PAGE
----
Marketers know when you’re out drinking because they can track you. The use of geo-location by marketers to target advertising at unwitting consumers is not new. Since the birth of the Internet, marketers have targeted consumers using the IP address of their computers. However, the use of geolocation in marketing takes this to a whole new level, with real implications for your privacy. Facebook has significantly invested in mobile data collecting and targeting, substantially increasing their profits and extending its “reach even more deeply into the lives of young people, who can now be followed and targeted continuously” (Montgomery, 2015, p.776).
The most accurate and popular means for marketers to target consumers is the Global Positioning System (GPS) built into mobile devices which shows where the device, and its user, are located. This location data is accessed through apps, and users grant their apps permission to use it. In short, if you own a smartphone, chances are there are “passively active” apps on your device allowing marketers to use GPS to zero in on your location and target you with location-relevant advertising.
Wi-Fi triangulation, using Wi-Fi hot-spots to target people in dense urban areas, and Bluetooth, are other means though which marketers can zero in on your location. Read more about how “marketers have been trained to think like snipers” and use geo-loaction in its various forms to “hit the bull’s eye” (that’s you and your dollar).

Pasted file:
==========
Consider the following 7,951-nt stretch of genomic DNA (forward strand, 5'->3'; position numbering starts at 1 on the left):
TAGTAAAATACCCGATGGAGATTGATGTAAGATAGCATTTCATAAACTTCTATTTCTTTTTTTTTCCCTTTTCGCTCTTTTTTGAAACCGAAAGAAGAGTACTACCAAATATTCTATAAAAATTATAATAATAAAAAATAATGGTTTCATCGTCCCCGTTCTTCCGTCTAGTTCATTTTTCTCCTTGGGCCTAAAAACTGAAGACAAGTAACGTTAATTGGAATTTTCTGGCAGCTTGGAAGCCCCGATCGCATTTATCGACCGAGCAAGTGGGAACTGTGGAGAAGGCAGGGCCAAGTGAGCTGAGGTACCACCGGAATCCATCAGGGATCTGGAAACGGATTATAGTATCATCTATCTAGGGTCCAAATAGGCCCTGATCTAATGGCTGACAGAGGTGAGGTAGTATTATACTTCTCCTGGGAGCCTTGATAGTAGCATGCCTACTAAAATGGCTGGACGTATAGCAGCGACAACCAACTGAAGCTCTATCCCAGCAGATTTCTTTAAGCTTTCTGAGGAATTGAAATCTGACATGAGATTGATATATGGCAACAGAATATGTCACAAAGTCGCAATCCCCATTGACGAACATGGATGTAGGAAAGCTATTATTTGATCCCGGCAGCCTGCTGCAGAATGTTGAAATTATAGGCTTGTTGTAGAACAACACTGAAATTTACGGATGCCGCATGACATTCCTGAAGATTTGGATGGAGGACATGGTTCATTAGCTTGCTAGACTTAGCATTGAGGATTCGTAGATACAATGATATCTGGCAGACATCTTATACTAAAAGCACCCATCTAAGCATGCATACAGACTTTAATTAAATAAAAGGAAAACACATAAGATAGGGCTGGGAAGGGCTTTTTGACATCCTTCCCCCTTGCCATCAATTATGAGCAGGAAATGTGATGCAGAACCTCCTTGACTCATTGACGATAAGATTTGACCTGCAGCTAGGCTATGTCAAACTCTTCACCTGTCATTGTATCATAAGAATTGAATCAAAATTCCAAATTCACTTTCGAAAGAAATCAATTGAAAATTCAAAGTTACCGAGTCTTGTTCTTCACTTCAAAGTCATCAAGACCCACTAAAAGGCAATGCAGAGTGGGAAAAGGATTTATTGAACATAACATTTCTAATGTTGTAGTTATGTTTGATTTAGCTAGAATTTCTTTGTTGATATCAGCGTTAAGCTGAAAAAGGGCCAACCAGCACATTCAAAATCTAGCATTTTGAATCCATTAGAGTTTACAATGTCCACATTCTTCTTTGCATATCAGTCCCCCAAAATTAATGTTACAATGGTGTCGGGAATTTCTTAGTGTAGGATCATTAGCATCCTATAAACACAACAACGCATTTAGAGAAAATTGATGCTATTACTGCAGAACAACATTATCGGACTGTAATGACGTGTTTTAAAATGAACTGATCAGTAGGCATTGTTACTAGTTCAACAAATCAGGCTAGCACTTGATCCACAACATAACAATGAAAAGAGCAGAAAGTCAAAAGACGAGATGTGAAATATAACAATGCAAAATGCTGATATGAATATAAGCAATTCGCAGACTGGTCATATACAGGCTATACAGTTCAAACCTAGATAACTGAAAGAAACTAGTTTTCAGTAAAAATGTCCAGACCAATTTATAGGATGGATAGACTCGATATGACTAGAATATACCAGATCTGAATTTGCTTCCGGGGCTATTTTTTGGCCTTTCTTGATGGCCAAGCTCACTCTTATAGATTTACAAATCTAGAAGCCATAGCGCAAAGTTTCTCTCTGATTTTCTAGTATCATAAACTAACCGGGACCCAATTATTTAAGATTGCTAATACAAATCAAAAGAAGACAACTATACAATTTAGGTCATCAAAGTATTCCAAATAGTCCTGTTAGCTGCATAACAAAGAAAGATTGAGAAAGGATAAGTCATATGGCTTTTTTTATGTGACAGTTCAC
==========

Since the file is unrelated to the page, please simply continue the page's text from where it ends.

Specialist alcohol marketing agencies mine data from your Facebook page and use geo-location software in order to send you drink offers in bars you are visiting based on where you are and what is popular with you, your friends, and your demographic. For more information and an example of how geo-location is used by alcohol marketers to “target specific groups of consumers” and “drive foot traffic” (zero in on consumers within a given location and persuade them to visit a certain store or venue) read this article from Mobile Marketer magazine.
Johnson, L. (2013). Coors Light propels foot traffic via location-based mobile ads. Mobile Marketer. http://www.mobilemarketer.com/cms/news/advertising/14551.html
Montgomery, K. C. (2015). Youth and surveillance in the Facebook era: Policy interventions and social implications. Telecommunications Policy, 39(9), 771-786. http://fulltext.study/preview/pdf/559621.pdf
Pun, R. (2014). What Marketers Need To Know About Geolocation Targeting. Adobe CMO Magazine.